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Admiral Arthur William Acland Hood, 1st Baron Hood of Avalon GCB (14 July 1824 – 15 November 1901), was an officer of the Royal Navy who held command during the Crimean War and later served as First Naval Lord.

Early life and career

Hood was the younger son of Sir Alexander Hood of St Audries, Somerset, 2nd baronet. His grandfather, Captain Alexander Hood, was killed in action during the French Revolutionary Wars; he fell whilst in command of HMS Mars, in action with the French 74-gun ship Hercule on 21 April 1798.

At the age of twelve Hood entered the Royal Navy, and whilst still a boy saw active service on the north coast of Spainmarker, and afterwards on the coast of Syriamarker. After passing through the established course of gunnery on board HMS Excellentmarker in 1844–1845, he went out to the Cape of Good Hopemarker as gunnery mate of the President, the flagship of Rear Admiral James Richard Dacres. On 9 January 1846, Dacres promoted him to lieutenant. As gunnery lieutenant Hood continued in the President till 1849; and in the following year was appointed to the frigate Arethusa , then commissioned for the Mediterranean by Captain William Symonds, afterwards the well-known Admiral of the Fleet.

Service in the Crimean War

The outbreak of the Crimean War made the commission a very long one; and on 27 November 1854 Hood was promoted to Commander in recognition of his service with the Naval Brigade before Sebastopol. In 1855 he married Fanny Henrietta, daughter of Sir C.F. Maclean. In 1856 he commissioned the brig Acorn for the China station, and arrived in time to take part in the destruction of the junks in Fatshan creek on 1 June 1857, and in the capture of Canton in the following December, for which, in February 1858, he received his commission as a post-captain.

The rise to flag rank

From 1862 to 1866 he commanded the Pylades on the North American station, and was then appointed to the command of the Excellent and the government of the Royal Naval College at Portsmouthmarker. This was essentially a gunnery appointment, and on the expiration of three years Hood was made Director of Naval Ordnance. He was thoroughly acquainted with the routine work of the office and the established armament of the Navy, but he had not the power of adapting himself to the changes which were being called for, and still less of initiating them; so that during his period of office the armament of the ships remained sadly behind the general advance. In June 1874 he was appointed to the command of the Monarch in the Channel Fleet, from which he was relieved in March 1876 by his promotion to flag rank. From 1877 to 1879 he was a junior lord of the Admiralty, and from 1880 to 1882 he commanded the Channel Fleet, becoming vice-admiral on 23 July 1880.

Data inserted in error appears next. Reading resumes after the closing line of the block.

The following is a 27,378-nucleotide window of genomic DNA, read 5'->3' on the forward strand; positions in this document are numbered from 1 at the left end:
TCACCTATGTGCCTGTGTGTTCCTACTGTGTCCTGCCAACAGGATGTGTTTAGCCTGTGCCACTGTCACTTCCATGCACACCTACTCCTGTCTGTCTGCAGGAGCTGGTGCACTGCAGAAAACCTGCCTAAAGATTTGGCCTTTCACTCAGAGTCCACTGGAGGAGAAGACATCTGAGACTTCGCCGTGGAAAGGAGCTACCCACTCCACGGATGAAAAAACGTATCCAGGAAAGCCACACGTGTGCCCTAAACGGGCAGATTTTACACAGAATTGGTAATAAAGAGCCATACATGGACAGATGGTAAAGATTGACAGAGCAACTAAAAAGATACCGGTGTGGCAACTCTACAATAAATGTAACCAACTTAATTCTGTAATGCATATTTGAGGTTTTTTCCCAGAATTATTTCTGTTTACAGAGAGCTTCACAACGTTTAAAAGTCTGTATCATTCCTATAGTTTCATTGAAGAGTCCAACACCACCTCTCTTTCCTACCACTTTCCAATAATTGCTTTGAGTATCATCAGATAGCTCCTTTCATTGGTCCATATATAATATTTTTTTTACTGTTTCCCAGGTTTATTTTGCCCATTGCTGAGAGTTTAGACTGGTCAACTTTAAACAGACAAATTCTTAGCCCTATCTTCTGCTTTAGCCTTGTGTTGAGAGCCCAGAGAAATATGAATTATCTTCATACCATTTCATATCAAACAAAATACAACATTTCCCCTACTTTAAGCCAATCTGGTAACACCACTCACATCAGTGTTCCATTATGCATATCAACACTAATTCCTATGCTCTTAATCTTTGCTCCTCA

First Sea Lord

In June 1885 he was appointed First Naval Lord of the Admiralty. The intense conservatism of his character, however, and his antagonistic attitude towards every change, regardless of whether it was necessary or not, had much to do with the alarming state of the Navy towards 1889. In that year, on attaining the age of sixty-five, he was placed on the retired list and resigned his post at the Admiralty.

Later years

After two years of continued ill-health, he died on 15 November 1901, and was buried at Butleigh on the 23rd. He had been promoted to the rank of admiral on 18 January 1886; was made KCB in December 1885; GCB in September 1889; and in February 1892 was raised to the peerage as Lord Hood of Avalon, but on his death the title became extinct.


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